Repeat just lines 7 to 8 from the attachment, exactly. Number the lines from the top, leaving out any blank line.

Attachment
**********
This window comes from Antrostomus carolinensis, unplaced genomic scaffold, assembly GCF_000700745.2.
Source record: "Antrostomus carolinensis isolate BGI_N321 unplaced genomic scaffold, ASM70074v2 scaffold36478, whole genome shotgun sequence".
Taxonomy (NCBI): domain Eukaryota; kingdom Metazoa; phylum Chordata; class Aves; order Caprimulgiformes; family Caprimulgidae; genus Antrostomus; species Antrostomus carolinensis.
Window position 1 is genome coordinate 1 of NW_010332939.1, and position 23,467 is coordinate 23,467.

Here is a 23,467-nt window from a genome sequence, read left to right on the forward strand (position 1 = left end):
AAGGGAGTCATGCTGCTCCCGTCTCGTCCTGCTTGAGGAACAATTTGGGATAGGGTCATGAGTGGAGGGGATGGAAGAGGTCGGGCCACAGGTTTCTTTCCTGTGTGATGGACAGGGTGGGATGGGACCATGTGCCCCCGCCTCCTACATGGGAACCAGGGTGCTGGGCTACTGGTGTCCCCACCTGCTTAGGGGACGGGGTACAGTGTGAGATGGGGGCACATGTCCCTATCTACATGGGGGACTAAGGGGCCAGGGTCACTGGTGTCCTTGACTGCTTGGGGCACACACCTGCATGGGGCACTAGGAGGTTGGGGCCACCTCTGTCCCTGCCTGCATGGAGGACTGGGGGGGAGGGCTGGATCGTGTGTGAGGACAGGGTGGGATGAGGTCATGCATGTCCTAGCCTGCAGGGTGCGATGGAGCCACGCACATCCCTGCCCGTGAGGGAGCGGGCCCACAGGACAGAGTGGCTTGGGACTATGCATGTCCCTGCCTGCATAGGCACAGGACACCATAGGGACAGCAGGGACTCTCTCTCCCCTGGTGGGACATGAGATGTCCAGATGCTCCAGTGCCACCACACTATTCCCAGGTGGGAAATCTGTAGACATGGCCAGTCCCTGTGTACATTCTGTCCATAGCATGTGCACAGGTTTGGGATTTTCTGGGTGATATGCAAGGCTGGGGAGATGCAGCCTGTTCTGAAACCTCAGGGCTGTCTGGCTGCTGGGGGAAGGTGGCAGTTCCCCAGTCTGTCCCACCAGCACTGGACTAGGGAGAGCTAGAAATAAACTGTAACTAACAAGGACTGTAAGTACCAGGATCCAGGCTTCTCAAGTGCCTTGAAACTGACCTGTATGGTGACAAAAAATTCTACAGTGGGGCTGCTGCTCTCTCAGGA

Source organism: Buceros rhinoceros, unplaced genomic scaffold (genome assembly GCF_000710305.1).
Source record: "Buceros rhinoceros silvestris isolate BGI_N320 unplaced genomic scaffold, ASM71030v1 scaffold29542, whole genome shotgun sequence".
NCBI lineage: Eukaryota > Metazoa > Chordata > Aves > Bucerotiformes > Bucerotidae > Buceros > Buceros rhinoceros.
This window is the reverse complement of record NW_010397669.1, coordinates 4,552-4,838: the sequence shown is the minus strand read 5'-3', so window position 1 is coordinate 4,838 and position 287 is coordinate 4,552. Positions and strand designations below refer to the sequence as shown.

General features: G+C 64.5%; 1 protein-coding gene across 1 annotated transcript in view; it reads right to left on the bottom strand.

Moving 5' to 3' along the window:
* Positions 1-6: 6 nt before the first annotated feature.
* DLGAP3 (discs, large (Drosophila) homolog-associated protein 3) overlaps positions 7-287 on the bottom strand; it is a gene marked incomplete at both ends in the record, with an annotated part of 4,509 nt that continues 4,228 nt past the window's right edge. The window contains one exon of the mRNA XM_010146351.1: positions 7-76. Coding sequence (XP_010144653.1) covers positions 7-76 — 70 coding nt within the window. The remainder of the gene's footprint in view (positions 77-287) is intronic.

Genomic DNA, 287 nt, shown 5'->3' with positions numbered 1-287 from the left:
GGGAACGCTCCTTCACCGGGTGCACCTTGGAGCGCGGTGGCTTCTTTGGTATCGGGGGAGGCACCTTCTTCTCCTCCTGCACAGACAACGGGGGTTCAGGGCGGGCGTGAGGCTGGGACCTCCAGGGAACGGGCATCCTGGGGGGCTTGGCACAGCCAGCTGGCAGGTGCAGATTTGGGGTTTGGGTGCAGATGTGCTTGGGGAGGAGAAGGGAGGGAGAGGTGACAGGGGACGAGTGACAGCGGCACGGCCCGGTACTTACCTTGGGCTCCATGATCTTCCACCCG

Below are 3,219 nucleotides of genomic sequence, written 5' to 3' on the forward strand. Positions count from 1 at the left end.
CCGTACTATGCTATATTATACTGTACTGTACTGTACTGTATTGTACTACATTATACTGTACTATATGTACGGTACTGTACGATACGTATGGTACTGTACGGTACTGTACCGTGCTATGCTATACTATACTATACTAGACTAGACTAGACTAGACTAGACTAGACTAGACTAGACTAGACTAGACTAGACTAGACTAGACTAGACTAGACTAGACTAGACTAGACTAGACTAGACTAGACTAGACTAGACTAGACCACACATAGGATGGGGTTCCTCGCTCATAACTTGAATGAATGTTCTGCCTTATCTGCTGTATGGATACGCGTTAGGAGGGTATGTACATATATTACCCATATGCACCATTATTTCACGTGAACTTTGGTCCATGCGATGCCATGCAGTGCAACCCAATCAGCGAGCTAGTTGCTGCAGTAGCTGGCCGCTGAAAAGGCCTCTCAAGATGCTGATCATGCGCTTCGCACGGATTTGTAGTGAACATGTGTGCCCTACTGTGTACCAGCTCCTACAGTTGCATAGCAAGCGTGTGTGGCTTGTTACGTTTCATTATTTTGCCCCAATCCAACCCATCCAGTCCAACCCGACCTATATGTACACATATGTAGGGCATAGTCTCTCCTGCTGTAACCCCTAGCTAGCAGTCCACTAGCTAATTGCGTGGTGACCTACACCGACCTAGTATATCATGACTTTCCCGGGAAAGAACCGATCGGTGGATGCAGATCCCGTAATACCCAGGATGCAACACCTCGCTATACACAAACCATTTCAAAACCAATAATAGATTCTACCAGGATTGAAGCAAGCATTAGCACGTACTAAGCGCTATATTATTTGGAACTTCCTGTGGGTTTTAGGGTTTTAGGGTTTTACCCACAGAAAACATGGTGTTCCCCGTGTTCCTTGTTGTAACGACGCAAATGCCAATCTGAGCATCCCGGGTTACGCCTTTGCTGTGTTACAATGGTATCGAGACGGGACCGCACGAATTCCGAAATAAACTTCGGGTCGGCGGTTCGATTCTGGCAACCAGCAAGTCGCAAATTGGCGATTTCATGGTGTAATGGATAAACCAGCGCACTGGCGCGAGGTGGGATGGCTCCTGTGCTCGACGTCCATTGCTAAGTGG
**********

Source organism: Buceros rhinoceros, unplaced genomic scaffold (genome assembly GCF_000710305.1).
Source record: "Buceros rhinoceros silvestris isolate BGI_N320 unplaced genomic scaffold, ASM71030v1 scaffold29542, whole genome shotgun sequence".